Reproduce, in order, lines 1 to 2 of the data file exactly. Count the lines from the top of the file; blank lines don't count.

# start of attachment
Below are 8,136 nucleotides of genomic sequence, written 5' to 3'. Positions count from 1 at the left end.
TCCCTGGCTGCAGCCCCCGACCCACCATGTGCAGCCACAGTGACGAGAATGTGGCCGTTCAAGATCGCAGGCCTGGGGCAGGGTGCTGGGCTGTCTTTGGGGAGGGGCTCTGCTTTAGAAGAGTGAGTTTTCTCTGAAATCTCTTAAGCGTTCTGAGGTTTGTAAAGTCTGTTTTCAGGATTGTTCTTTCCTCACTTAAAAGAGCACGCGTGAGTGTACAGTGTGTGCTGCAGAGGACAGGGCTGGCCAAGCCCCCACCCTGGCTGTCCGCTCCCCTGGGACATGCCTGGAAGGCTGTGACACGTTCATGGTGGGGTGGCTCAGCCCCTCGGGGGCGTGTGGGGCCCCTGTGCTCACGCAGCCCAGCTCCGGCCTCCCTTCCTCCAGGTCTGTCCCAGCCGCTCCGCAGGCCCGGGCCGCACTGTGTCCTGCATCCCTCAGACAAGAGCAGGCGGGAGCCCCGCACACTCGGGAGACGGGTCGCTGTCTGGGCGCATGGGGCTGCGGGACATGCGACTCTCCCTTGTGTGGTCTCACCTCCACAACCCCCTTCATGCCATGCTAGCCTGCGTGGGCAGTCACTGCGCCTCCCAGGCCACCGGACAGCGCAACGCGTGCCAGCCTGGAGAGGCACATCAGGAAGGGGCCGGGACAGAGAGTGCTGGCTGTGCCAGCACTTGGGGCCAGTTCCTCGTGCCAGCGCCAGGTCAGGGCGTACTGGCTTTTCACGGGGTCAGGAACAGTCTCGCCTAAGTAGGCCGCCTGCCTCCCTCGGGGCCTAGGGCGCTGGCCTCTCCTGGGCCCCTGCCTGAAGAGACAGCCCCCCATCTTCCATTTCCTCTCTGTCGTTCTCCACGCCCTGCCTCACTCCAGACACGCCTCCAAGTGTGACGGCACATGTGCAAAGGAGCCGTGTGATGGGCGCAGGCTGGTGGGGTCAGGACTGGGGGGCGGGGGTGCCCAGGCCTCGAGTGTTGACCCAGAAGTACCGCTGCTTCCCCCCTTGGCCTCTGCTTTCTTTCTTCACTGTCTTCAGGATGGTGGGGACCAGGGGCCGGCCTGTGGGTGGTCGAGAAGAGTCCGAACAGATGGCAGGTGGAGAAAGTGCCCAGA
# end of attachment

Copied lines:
Below are 8,136 nucleotides of genomic sequence, written 5' to 3'. Positions count from 1 at the left end.
TCCCTGGCTGCAGCCCCCGACCCACCATGTGCAGCCACAGTGACGAGAATGTGGCCGTTCAAGATCGCAGGCCTGGGGCAGGGTGCTGGGCTGTCTTTGGGGAGGGGCTCTGCTTTAGAAGAGTGAGTTTTCTCTGAAATCTCTTAAGCGTTCTGAGGTTTGTAAAGTCTGTTTTCAGGATTGTTCTTTCCTCACTTAAAAGAGCACGCGTGAGTGTACAGTGTGTGCTGCAGAGGACAGGGCTGGCCAAGCCCCCACCCTGGCTGTCCGCTCCCCTGGGACATGCCTGGAAGGCTGTGACACGTTCATGGTGGGGTGGCTCAGCCCCTCGGGGGCGTGTGGGGCCCCTGTGCTCACGCAGCCCAGCTCCGGCCTCCCTTCCTCCAGGTCTGTCCCAGCCGCTCCGCAGGCCCGGGCCGCACTGTGTCCTGCATCCCTCAGACAAGAGCAGGCGGGAGCCCCGCACACTCGGGAGACGGGTCGCTGTCTGGGCGCATGGGGCTGCGGGACATGCGACTCTCCCTTGTGTGGTCTCACCTCCACAACCCCCTTCATGCCATGCTAGCCTGCGTGGGCAGTCACTGCGCCTCCCAGGCCACCGGACAGCGCAACGCGTGCCAGCCTGGAGAGGCACATCAGGAAGGGGCCGGGACAGAGAGTGCTGGCTGTGCCAGCACTTGGGGCCAGTTCCTCGTGCCAGCGCCAGGTCAGGGCGTACTGGCTTTTCACGGGGTCAGGAACAGTCTCGCCTAAGTAGGCCGCCTGCCTCCCTCGGGGCCTAGGGCGCTGGCCTCTCCTGGGCCCCTGCCTGAAGAGACAGCCCCCCATCTTCCATTTCCTCTCTGTCGTTCTCCACGCCCTGCCTCACTCCAGACACGCCTCCAAGTGTGACGGCACATGTGCAAAGGAGCCGTGTGATGGGCGCAGGCTGGTGGGGTCAGGACTGGGGGGCGGGGGTGCCCAGGCCTCGAGTGTTGACCCAGAAGTACCGCTGCTTCCCCCCTTGGCCTCTGCTTTCTTTCTTCACTGTCTTCAGGATGGTGGGGACCAGGGGCCGGCCTGTGGGTGGTCGAGAAGAGTCCGAACAGATGGCAGGTGGAGAAAGTGCCCAGA